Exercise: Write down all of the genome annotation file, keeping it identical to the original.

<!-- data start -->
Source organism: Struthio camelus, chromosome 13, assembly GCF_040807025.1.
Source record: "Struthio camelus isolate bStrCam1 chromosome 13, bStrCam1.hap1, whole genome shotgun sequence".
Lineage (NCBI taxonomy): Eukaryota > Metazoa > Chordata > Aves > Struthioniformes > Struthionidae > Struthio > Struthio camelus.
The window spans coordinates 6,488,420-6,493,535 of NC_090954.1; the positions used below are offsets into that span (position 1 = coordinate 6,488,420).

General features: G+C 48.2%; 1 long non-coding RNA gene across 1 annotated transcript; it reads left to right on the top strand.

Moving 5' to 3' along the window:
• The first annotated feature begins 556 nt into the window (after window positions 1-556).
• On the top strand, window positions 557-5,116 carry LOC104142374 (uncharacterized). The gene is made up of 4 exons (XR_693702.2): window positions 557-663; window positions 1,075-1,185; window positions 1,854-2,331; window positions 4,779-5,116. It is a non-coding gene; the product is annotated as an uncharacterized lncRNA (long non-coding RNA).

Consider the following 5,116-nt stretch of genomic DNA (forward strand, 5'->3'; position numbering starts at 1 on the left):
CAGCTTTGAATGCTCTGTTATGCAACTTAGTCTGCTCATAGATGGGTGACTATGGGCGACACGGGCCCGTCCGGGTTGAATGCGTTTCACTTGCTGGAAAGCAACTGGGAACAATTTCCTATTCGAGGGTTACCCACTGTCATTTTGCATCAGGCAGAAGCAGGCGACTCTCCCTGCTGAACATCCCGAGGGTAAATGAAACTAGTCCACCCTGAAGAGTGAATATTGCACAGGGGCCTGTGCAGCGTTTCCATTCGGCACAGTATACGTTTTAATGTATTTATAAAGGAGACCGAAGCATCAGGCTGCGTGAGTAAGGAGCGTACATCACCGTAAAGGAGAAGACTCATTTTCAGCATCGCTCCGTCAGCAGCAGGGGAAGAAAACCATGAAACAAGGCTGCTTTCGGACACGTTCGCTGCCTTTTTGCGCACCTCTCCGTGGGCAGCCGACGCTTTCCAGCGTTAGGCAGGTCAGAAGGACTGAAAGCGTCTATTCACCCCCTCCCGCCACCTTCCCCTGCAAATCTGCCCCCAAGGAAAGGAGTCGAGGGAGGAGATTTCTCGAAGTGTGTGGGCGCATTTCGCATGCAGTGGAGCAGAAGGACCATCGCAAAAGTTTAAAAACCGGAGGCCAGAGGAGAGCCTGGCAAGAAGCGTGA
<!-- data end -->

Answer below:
Source organism: Struthio camelus, chromosome 13, assembly GCF_040807025.1.
Source record: "Struthio camelus isolate bStrCam1 chromosome 13, bStrCam1.hap1, whole genome shotgun sequence".
Lineage (NCBI taxonomy): Eukaryota > Metazoa > Chordata > Aves > Struthioniformes > Struthionidae > Struthio > Struthio camelus.
The window spans coordinates 6,488,420-6,493,535 of NC_090954.1; the positions used below are offsets into that span (position 1 = coordinate 6,488,420).

General features: G+C 48.2%; 1 long non-coding RNA gene across 1 annotated transcript; it reads left to right on the top strand.

Moving 5' to 3' along the window:
• The first annotated feature begins 556 nt into the window (after window positions 1-556).
• On the top strand, window positions 557-5,116 carry LOC104142374 (uncharacterized). The gene is made up of 4 exons (XR_693702.2): window positions 557-663; window positions 1,075-1,185; window positions 1,854-2,331; window positions 4,779-5,116. It is a non-coding gene; the product is annotated as an uncharacterized lncRNA (long non-coding RNA).

Consider the following 5,116-nt stretch of genomic DNA (forward strand, 5'->3'; position numbering starts at 1 on the left):
CAGCTTTGAATGCTCTGTTATGCAACTTAGTCTGCTCATAGATGGGTGACTATGGGCGACACGGGCCCGTCCGGGTTGAATGCGTTTCACTTGCTGGAAAGCAACTGGGAACAATTTCCTATTCGAGGGTTACCCACTGTCATTTTGCATCAGGCAGAAGCAGGCGACTCTCCCTGCTGAACATCCCGAGGGTAAATGAAACTAGTCCACCCTGAAGAGTGAATATTGCACAGGGGCCTGTGCAGCGTTTCCATTCGGCACAGTATACGTTTTAATGTATTTATAAAGGAGACCGAAGCATCAGGCTGCGTGAGTAAGGAGCGTACATCACCGTAAAGGAGAAGACTCATTTTCAGCATCGCTCCGTCAGCAGCAGGGGAAGAAAACCATGAAACAAGGCTGCTTTCGGACACGTTCGCTGCCTTTTTGCGCACCTCTCCGTGGGCAGCCGACGCTTTCCAGCGTTAGGCAGGTCAGAAGGACTGAAAGCGTCTATTCACCCCCTCCCGCCACCTTCCCCTGCAAATCTGCCCCCAAGGAAAGGAGTCGAGGGAGGAGATTTCTCGAAGTGTGTGGGCGCATTTCGCATGCAGTGGAGCAGAAGGACCATCGCAAAAGTTTAAAAACCGGAGGCCAGAGGAGAGCCTGGCAAGAAGCGTGA